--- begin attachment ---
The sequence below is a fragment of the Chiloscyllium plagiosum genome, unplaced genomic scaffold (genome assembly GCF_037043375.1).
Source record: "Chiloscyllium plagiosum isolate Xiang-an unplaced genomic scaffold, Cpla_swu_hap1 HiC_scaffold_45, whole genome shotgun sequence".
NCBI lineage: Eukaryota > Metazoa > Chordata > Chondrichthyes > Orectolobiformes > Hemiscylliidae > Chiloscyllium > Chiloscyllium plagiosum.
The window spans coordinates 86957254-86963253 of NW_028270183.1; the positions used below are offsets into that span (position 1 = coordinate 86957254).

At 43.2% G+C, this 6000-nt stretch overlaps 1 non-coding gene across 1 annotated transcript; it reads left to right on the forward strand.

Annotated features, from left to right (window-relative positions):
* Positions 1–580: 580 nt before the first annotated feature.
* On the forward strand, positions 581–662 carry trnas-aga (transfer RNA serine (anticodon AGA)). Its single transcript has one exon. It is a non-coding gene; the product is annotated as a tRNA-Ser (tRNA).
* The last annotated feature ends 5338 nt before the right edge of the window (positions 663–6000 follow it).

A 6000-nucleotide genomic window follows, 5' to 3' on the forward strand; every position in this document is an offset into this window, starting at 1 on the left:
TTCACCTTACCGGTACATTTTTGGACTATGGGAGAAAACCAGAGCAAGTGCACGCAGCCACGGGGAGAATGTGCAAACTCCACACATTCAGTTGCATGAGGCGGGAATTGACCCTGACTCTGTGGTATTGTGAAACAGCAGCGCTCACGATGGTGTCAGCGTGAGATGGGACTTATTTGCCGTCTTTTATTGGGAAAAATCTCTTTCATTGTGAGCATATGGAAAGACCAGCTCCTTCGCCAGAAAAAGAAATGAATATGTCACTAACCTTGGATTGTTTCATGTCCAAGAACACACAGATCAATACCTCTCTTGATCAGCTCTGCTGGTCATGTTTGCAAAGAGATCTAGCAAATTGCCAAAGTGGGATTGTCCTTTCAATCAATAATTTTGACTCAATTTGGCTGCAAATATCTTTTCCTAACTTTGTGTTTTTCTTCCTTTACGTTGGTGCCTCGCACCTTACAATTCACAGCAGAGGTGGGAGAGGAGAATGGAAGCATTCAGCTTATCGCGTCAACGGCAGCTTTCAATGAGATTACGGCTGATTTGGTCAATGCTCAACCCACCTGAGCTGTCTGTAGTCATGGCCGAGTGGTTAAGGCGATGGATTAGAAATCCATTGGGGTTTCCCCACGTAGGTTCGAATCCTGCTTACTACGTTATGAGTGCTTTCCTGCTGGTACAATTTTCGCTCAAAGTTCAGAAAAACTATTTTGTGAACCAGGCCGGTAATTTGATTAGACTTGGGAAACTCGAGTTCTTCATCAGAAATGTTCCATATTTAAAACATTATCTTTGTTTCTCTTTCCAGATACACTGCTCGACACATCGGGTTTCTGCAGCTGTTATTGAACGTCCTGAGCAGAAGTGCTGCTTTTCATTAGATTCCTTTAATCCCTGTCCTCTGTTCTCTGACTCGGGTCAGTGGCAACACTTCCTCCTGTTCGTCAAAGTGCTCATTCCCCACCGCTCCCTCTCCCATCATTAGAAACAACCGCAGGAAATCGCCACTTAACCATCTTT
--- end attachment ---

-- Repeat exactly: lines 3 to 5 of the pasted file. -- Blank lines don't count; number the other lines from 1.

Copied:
NCBI lineage: Eukaryota > Metazoa > Chordata > Chondrichthyes > Orectolobiformes > Hemiscylliidae > Chiloscyllium > Chiloscyllium plagiosum.
The window spans coordinates 86957254-86963253 of NW_028270183.1; the positions used below are offsets into that span (position 1 = coordinate 86957254).

At 43.2% G+C, this 6000-nt stretch overlaps 1 non-coding gene across 1 annotated transcript; it reads left to right on the forward strand.